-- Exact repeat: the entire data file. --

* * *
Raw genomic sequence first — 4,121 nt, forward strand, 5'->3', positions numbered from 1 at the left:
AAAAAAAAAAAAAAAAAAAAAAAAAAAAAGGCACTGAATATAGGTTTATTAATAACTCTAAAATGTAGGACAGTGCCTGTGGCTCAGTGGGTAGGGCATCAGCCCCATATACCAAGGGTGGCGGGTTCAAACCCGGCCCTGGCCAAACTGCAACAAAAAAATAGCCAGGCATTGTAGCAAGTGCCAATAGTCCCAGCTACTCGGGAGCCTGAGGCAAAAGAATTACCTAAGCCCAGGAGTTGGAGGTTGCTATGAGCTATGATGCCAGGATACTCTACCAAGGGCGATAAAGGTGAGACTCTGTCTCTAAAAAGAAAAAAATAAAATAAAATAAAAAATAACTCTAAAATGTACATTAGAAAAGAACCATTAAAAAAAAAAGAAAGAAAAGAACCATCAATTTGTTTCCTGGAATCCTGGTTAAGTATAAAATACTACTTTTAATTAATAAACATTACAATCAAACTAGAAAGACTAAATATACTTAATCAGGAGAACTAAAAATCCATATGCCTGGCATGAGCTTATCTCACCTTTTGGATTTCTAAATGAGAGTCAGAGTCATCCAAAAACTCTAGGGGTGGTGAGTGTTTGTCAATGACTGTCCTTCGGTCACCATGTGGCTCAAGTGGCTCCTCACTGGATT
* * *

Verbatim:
Raw genomic sequence first — 4,121 nt, forward strand, 5'->3', positions numbered from 1 at the left:
AAAAAAAAAAAAAAAAAAAAAAAAAAAAAGGCACTGAATATAGGTTTATTAATAACTCTAAAATGTAGGACAGTGCCTGTGGCTCAGTGGGTAGGGCATCAGCCCCATATACCAAGGGTGGCGGGTTCAAACCCGGCCCTGGCCAAACTGCAACAAAAAAATAGCCAGGCATTGTAGCAAGTGCCAATAGTCCCAGCTACTCGGGAGCCTGAGGCAAAAGAATTACCTAAGCCCAGGAGTTGGAGGTTGCTATGAGCTATGATGCCAGGATACTCTACCAAGGGCGATAAAGGTGAGACTCTGTCTCTAAAAAGAAAAAAATAAAATAAAATAAAAAATAACTCTAAAATGTACATTAGAAAAGAACCATTAAAAAAAAAAGAAAGAAAAGAACCATCAATTTGTTTCCTGGAATCCTGGTTAAGTATAAAATACTACTTTTAATTAATAAACATTACAATCAAACTAGAAAGACTAAATATACTTAATCAGGAGAACTAAAAATCCATATGCCTGGCATGAGCTTATCTCACCTTTTGGATTTCTAAATGAGAGTCAGAGTCATCCAAAAACTCTAGGGGTGGTGAGTGTTTGTCAATGACTGTCCTTCGGTCACCATGTGGCTCAAGTGGCTCCTCACTGGATT